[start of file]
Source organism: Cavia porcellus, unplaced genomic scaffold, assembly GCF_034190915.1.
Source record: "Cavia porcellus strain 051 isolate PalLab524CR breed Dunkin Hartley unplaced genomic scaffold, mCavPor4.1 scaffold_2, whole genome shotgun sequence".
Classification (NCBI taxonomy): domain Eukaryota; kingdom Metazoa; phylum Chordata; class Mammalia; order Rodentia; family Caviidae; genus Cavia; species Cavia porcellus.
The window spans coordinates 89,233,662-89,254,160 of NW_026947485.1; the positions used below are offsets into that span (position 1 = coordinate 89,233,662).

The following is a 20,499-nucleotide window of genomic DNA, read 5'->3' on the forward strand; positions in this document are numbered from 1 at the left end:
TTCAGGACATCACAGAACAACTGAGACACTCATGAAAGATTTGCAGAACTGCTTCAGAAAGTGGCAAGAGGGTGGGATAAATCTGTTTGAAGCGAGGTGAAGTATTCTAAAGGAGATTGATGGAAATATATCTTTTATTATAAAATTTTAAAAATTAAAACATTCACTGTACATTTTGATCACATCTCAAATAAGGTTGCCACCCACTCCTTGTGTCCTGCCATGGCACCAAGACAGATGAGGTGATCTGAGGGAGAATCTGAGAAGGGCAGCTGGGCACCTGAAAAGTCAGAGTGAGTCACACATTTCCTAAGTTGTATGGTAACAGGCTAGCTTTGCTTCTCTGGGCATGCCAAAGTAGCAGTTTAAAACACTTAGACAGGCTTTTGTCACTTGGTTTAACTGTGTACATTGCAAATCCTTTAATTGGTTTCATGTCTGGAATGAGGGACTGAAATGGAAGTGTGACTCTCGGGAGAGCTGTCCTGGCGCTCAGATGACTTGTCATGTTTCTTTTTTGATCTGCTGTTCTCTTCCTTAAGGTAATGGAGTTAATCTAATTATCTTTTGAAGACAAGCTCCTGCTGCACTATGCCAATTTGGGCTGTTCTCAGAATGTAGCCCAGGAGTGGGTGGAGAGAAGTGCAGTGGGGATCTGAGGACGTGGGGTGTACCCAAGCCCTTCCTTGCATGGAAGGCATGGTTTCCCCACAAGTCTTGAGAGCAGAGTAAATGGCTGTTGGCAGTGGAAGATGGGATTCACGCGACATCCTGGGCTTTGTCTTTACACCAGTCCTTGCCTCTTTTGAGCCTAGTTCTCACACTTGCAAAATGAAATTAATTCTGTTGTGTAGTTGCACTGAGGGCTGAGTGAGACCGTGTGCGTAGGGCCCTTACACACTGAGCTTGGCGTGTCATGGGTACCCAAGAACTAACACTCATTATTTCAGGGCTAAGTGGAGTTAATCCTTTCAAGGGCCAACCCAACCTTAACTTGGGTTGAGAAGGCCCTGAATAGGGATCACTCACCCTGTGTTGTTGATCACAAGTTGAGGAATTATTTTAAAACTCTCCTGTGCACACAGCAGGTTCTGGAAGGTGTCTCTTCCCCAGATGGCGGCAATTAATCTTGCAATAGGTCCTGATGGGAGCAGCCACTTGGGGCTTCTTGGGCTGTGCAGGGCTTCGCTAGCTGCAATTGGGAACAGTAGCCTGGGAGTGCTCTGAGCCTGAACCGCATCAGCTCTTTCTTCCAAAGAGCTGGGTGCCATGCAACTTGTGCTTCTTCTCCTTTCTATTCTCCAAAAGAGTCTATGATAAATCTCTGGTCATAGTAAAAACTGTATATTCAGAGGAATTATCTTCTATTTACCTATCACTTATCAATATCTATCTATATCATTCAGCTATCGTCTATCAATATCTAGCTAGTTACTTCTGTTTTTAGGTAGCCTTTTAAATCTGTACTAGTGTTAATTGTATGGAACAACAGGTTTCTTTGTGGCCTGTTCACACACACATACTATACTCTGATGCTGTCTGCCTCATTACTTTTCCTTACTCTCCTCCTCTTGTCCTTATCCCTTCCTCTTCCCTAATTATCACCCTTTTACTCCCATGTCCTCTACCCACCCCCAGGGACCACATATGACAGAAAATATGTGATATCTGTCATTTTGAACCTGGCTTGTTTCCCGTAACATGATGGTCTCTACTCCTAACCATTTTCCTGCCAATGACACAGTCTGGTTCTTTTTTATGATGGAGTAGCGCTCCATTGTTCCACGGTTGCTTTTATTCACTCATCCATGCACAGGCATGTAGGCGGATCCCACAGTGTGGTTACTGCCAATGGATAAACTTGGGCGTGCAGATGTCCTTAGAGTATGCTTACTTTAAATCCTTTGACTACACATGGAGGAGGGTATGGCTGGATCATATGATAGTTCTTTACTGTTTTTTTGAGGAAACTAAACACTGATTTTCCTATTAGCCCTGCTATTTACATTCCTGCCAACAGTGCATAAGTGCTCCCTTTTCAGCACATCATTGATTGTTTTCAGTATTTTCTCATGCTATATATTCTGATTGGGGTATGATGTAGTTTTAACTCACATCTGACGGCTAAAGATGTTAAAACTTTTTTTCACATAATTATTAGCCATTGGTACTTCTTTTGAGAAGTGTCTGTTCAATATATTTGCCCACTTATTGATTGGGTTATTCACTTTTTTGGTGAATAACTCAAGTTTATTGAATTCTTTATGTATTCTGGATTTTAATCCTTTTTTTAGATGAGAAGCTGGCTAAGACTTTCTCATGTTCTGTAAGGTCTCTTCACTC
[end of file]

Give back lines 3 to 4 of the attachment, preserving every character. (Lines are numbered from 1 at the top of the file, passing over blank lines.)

Classification (NCBI taxonomy): domain Eukaryota; kingdom Metazoa; phylum Chordata; class Mammalia; order Rodentia; family Caviidae; genus Cavia; species Cavia porcellus.
The window spans coordinates 89,233,662-89,254,160 of NW_026947485.1; the positions used below are offsets into that span (position 1 = coordinate 89,233,662).